Rottingdean

Village views: 1905 and 2009

By Christopher Wrapson

In the first photo taken in 1905, St Margaret’s Church seems to dominate that part of the village. Rudyard Kipling’s House, The Elms, is all but hidden by the trees to the left of the church. The great man would have preferred things, that way maybe?  However, his garden and grounds are clearly visible. 

North End House with its tower, Prospect Cottage and the old farm buildings at the bottom of Dean Court Road, are also left of the church. The large building on the right with all the chimneys, next to the village green is the Dene Hotel. Whiteways Lane top right, snakes its way across the Downs to open farm land and to the then fledgling Saltdean.    

Photo:Rottingdean view 1905

Rottingdean view 1905

From the private collection of Christoper Wrapson


The second photo was taken from the same location 104 years later in 2009. So what has changed? At first glance very little. From this view the trees and bushes seem to sympathetically screen most of the newer houses and buildings, the church itself  is sadly less prominent, which might be seen as a sign of the times.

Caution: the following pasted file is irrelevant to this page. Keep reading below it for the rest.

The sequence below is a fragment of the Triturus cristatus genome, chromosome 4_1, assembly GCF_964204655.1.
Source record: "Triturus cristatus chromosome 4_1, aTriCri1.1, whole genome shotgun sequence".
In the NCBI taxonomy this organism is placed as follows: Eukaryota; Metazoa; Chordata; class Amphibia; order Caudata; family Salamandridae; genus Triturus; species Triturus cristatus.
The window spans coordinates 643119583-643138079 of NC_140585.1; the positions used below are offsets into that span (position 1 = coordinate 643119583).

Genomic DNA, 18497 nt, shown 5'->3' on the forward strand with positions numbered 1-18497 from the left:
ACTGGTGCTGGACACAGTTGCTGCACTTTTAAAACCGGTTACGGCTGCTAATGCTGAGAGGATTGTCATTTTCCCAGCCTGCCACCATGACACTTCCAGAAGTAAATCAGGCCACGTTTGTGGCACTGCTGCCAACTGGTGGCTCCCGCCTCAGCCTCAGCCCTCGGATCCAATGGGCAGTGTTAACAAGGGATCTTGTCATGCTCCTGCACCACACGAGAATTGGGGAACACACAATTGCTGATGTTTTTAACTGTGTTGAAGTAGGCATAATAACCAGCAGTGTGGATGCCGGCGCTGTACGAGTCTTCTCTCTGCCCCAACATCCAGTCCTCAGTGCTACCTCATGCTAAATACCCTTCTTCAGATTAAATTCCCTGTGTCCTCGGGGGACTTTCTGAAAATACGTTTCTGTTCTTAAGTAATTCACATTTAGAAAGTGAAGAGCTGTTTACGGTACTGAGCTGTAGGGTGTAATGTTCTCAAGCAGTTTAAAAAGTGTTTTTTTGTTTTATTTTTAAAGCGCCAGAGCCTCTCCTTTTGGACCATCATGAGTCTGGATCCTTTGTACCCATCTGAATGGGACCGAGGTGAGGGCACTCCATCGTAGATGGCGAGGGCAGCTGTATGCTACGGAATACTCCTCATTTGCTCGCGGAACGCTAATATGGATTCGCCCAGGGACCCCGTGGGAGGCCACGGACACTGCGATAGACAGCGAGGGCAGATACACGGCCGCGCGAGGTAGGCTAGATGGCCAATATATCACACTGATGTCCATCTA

Photo:Rottingdean view 2009

Rottingdean view 2009

From the private collection of Christoper Wrapson


The Elms is now clearly more visible, North End House and its tower appears to be the centre of things. The Dene, now a retirement home, is completely hidden by the large bushes in the foreground, and of course all the old farm buildings are long gone.    Whiteways Lane, the track to Saltdean, now passes through a wooded area and the roofs of Saltdean houses can be seen on the hilltop.

It would be nice to think that both views give the impression of a quiet sleepy village with not a motor vehicle to be seen, certainly that would be true in 1905. Sadly it is not true nowadays.

This page was added on 10/08/2009.
Comments about this page

That's the best Ood/new pics I've ever seen. Well done.

By Michael Player (11/08/2009)

Well done Chris. In 1905 the Dene Hotel would have been a private residence of the family of the future prime minister Stanley Baldwin I think. And Rudyard Kipling would have been living with a much more boring garden than it is now!

By Brian Barnard (21/08/2009)

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